Preparedness

Disaster can strike quickly and without warning. It can force you to evacuate your neighborhood or keep you in your home. What would you do if basic services, such as water, gas, electricity, or telephones were cut off? You and your family should be prepared to take care of yourselves for 3 days or more following a major disaster. The Puget Sound area is susceptible to wind and winter storms, chemical spills, floods, fires, earthquakes, mud slides, train derailment, tsunamis and terrorism.

Preparing for an emergency doesn't have to be overwhelming. Be informed, make a plan, build a kit and get involved. Here is a list of resources that can help make getting prepared a little easier.
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Live Air Quality Updates - Map and impacts on different populations

Tip of the Month

Summer has begun and while we may have some grey and cloudy days, Wildfire and Drought are already impacting the state of Washington.  The month of May tied for the 9th warmest for Washington dating back to 1895.  Statewide March thru May tied for the 13th driest period on record based on 90-day precipitation deficits of more than 8 inches, along with 28-day streamflows and soil moisture below the 10th percentile.  Severe drought was expanded across western Washington.  Record high temperatures during early June also played a role in the intensification of drought across western parts of Washington and Oregon.  Now is the time to prepare for the upcoming warmer and dryer months.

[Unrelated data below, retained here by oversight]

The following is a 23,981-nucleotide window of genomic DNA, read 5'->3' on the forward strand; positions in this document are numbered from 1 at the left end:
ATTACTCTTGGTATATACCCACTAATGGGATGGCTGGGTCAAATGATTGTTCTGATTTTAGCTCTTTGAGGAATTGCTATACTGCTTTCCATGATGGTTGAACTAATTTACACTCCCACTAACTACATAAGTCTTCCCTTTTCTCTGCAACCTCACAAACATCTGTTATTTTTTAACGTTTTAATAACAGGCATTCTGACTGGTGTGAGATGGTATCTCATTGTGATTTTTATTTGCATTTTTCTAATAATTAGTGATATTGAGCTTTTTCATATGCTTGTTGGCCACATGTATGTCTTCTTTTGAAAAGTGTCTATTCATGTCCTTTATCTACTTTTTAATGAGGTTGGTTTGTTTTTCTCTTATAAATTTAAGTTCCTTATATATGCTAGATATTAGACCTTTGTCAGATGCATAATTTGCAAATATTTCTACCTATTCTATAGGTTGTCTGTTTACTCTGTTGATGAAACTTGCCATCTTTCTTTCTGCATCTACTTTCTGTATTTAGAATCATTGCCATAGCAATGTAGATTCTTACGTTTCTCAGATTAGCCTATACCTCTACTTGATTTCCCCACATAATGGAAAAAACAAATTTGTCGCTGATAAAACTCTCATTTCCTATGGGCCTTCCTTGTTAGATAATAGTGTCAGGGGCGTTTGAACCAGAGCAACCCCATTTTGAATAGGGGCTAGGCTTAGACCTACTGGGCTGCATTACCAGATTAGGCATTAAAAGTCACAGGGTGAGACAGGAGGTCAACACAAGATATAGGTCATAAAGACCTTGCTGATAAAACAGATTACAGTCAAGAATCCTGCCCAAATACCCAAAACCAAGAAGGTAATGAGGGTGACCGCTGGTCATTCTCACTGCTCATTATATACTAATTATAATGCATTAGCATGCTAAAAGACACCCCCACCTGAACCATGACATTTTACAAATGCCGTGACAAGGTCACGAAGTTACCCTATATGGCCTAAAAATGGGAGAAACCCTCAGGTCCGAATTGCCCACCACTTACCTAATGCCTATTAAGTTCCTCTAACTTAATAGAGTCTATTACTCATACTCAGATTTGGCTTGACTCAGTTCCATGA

View previous Tips of the Month.

Individual and family preparedness resources

Your family may not all be together when a disaster strikes.  It is important to think about how you will communicate in the events of a catastrophic emergency.
 

Business and community resources